Terrestrial Ecosystem Interactions with Global Climate and Socio-Economics

Author

Summary, in English

The global terrestrial carbon cycle plays a pivotal role in regulating the atmospheric composition of greenhouse gases. Currently it is responsible for removing 25-30% of our emissions every year, an important ecosystem service that may not persist in the long term. Global warming tends to decrease the CO2 sink capacity of the world’s oceans and ecosystems leading to a larger fraction of our emissions remaining in the atmosphere contributing to further warming, which in turn further decreases the sink capacity.

Here past, present and future variations and drivers of terrestrial ecosystem fluxes are analysed and projected. Uncertainties and robustness as well as their origin are assessed. It is shown that short term variations such as droughts significantly influence global fluxes even though occurring in limited regions. Additionally, seasonal changes may alter the present balance between uptake and release of carbon by stimulating the process of release of carbon through respiration dominating in the winter more than the photosynthesis and net uptake of carbon in the growing season. These variations may be more important for the carbon cycle than long term trends.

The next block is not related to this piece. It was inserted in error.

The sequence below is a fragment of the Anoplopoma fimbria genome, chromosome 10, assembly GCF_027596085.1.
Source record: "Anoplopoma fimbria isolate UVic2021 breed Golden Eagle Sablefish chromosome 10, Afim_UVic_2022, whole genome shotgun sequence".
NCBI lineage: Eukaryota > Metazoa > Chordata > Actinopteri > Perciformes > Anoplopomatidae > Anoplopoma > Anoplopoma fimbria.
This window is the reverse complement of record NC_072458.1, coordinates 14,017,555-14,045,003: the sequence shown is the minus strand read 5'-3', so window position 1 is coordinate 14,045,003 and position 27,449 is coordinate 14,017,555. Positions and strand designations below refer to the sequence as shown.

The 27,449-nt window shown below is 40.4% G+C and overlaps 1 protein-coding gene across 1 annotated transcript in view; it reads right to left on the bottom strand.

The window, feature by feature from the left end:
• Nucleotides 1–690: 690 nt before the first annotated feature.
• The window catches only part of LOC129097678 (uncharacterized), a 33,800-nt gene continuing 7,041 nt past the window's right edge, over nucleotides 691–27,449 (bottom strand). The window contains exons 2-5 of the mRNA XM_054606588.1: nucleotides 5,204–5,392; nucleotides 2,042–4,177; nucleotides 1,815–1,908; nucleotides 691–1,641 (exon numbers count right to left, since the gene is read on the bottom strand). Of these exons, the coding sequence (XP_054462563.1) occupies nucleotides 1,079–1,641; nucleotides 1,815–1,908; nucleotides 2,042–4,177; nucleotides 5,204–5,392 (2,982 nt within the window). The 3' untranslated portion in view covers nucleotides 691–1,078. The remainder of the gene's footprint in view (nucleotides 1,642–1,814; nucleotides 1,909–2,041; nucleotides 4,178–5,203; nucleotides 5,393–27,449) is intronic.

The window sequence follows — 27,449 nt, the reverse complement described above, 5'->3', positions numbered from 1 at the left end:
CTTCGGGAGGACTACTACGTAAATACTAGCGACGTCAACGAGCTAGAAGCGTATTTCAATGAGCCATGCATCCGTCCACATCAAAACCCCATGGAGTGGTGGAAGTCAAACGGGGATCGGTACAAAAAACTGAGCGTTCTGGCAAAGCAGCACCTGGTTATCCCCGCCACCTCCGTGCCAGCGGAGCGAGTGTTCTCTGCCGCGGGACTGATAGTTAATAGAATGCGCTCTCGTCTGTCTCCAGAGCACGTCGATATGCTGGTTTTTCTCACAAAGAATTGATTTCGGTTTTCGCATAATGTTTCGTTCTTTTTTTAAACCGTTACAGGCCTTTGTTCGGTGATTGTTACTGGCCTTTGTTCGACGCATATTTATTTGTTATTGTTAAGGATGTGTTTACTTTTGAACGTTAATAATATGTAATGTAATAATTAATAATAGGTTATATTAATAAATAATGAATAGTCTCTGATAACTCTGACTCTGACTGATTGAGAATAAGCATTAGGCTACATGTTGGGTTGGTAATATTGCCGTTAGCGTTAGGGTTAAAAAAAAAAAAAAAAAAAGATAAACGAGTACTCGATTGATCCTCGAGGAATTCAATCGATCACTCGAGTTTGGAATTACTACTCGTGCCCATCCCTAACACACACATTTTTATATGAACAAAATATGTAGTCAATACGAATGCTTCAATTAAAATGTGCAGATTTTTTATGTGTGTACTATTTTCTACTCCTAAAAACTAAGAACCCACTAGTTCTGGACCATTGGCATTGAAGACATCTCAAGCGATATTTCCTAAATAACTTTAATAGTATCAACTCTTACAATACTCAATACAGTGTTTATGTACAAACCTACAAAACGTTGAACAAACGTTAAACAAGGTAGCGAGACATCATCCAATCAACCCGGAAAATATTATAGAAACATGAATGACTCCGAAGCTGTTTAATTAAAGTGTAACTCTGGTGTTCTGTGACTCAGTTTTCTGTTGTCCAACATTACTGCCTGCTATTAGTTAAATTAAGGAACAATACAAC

Ecosystem models represents powerful tools to further our understanding of the functioning of terrestrial ecosystems as well as allowing for projections of the potential future evolution of the carbon cycle. It is demonstrated that ecosystem models generally capture the main global spatial and temporal distributions of carbon fluxes. However, future projections are accompanied by large uncertainties, a result of a combination of uncertainties in climate predictions by climate models and uncertainties in the response of ecosystems to changes in the drivers. It is shown that uncertainties arising from differences in climate projections in terms of seasonal changes and short term variability dominate uncertainties arising from different scenarios of future atmospheric CO2 concentrations. Additionally, representation of sea surface temperature variations and especially variations associated with El Niño-Southern Oscillation in climate models stands out as particularly important for accurate predictions of future carbon fluxes.

Human activity contributes with a significant perturbation of the carbon-cycle and the climate system. Climate-economy models have the potential to supply direct policy-relevant estimates for climate mitigation. Here it is demonstrated that correct representation of the climate system and the carbon cycle in climate-economy models is important for making accurate estimates of future economy.

Topic

  • Physical Geography

Status

Published

Supervisor

ISBN/ISSN/Other

  • ISBN: 978-91-85793-32-7

Defence date

26 April 2013

Defence time

13:00

Defence place

Världen, Geocentrum